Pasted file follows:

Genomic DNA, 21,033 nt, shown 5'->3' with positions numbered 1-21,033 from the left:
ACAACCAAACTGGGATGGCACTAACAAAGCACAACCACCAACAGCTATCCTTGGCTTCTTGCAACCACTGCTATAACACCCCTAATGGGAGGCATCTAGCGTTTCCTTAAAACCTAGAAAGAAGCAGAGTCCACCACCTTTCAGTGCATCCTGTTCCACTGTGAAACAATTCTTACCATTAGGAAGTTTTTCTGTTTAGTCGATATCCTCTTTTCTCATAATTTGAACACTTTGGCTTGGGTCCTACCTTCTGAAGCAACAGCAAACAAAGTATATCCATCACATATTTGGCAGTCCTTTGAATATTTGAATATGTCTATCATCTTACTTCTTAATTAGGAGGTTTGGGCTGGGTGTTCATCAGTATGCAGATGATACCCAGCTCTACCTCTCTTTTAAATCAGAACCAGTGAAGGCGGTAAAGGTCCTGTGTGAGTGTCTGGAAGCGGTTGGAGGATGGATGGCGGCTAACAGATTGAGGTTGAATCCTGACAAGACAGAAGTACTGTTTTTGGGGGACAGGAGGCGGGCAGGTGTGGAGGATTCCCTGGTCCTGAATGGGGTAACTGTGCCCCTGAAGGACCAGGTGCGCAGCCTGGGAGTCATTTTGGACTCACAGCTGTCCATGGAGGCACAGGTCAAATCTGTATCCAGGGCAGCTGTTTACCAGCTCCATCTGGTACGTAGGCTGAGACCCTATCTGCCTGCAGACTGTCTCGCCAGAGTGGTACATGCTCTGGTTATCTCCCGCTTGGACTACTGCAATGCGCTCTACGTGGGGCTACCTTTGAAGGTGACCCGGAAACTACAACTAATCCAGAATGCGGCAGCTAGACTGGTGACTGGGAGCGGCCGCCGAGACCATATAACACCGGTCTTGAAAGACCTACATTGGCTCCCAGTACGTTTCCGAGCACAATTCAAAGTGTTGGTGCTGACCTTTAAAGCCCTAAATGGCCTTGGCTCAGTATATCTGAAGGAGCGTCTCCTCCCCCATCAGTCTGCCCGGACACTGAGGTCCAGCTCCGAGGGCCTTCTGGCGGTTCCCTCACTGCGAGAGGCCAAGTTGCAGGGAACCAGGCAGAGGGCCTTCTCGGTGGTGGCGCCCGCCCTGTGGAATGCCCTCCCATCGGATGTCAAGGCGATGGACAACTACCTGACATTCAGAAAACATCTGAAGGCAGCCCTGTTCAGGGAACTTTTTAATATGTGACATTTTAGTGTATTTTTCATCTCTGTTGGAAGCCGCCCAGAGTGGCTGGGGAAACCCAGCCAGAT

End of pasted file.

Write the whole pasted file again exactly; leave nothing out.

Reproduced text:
Genomic DNA, 21,033 nt, shown 5'->3' with positions numbered 1-21,033 from the left:
ACAACCAAACTGGGATGGCACTAACAAAGCACAACCACCAACAGCTATCCTTGGCTTCTTGCAACCACTGCTATAACACCCCTAATGGGAGGCATCTAGCGTTTCCTTAAAACCTAGAAAGAAGCAGAGTCCACCACCTTTCAGTGCATCCTGTTCCACTGTGAAACAATTCTTACCATTAGGAAGTTTTTCTGTTTAGTCGATATCCTCTTTTCTCATAATTTGAACACTTTGGCTTGGGTCCTACCTTCTGAAGCAACAGCAAACAAAGTATATCCATCACATATTTGGCAGTCCTTTGAATATTTGAATATGTCTATCATCTTACTTCTTAATTAGGAGGTTTGGGCTGGGTGTTCATCAGTATGCAGATGATACCCAGCTCTACCTCTCTTTTAAATCAGAACCAGTGAAGGCGGTAAAGGTCCTGTGTGAGTGTCTGGAAGCGGTTGGAGGATGGATGGCGGCTAACAGATTGAGGTTGAATCCTGACAAGACAGAAGTACTGTTTTTGGGGGACAGGAGGCGGGCAGGTGTGGAGGATTCCCTGGTCCTGAATGGGGTAACTGTGCCCCTGAAGGACCAGGTGCGCAGCCTGGGAGTCATTTTGGACTCACAGCTGTCCATGGAGGCACAGGTCAAATCTGTATCCAGGGCAGCTGTTTACCAGCTCCATCTGGTACGTAGGCTGAGACCCTATCTGCCTGCAGACTGTCTCGCCAGAGTGGTACATGCTCTGGTTATCTCCCGCTTGGACTACTGCAATGCGCTCTACGTGGGGCTACCTTTGAAGGTGACCCGGAAACTACAACTAATCCAGAATGCGGCAGCTAGACTGGTGACTGGGAGCGGCCGCCGAGACCATATAACACCGGTCTTGAAAGACCTACATTGGCTCCCAGTACGTTTCCGAGCACAATTCAAAGTGTTGGTGCTGACCTTTAAAGCCCTAAATGGCCTTGGCTCAGTATATCTGAAGGAGCGTCTCCTCCCCCATCAGTCTGCCCGGACACTGAGGTCCAGCTCCGAGGGCCTTCTGGCGGTTCCCTCACTGCGAGAGGCCAAGTTGCAGGGAACCAGGCAGAGGGCCTTCTCGGTGGTGGCGCCCGCCCTGTGGAATGCCCTCCCATCGGATGTCAAGGCGATGGACAACTACCTGACATTCAGAAAACATCTGAAGGCAGCCCTGTTCAGGGAACTTTTTAATATGTGACATTTTAGTGTATTTTTCATCTCTGTTGGAAGCCGCCCAGAGTGGCTGGGGAAACCCAGCCAGAT